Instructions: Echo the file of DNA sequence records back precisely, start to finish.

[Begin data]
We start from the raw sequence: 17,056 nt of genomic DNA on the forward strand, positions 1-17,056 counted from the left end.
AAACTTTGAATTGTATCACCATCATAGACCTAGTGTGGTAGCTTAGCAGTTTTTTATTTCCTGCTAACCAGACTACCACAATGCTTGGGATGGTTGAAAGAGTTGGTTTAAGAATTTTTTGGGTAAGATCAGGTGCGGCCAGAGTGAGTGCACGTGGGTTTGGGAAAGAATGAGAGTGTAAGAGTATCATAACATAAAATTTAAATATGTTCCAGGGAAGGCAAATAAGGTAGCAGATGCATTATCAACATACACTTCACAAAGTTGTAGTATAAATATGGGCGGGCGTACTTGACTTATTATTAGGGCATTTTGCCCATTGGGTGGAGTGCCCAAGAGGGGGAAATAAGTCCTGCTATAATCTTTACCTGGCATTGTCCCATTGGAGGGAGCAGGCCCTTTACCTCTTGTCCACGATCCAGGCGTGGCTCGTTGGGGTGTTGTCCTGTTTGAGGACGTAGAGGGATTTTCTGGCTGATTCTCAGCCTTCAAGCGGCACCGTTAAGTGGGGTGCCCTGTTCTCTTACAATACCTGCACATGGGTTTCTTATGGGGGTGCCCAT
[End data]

We start from the raw sequence: 17,056 nt of genomic DNA on the forward strand, positions 1-17,056 counted from the left end.
AAACTTTGAATTGTATCACCATCATAGACCTAGTGTGGTAGCTTAGCAGTTTTTTATTTCCTGCTAACCAGACTACCACAATGCTTGGGATGGTTGAAAGAGTTGGTTTAAGAATTTTTTGGGTAAGATCAGGTGCGGCCAGAGTGAGTGCACGTGGGTTTGGGAAAGAATGAGAGTGTAAGAGTATCATAACATAAAATTTAAATATGTTCCAGGGAAGGCAAATAAGGTAGCAGATGCATTATCAACATACACTTCACAAAGTTGTAGTATAAATATGGGCGGGCGTACTTGACTTATTATTAGGGCATTTTGCCCATTGGGTGGAGTGCCCAAGAGGGGGAAATAAGTCCTGCTATAATCTTTACCTGGCATTGTCCCATTGGAGGGAGCAGGCCCTTTACCTCTTGTCCACGATCCAGGCGTGGCTCGTTGGGGTGTTGTCCTGTTTGAGGACGTAGAGGGATTTTCTGGCTGATTCTCAGCCTTCAAGCGGCACCGTTAAGTGGGGTGCCCTGTTCTCTTACAATACCTGCACATGGGTTTCTTATGGGGGTGCCCAT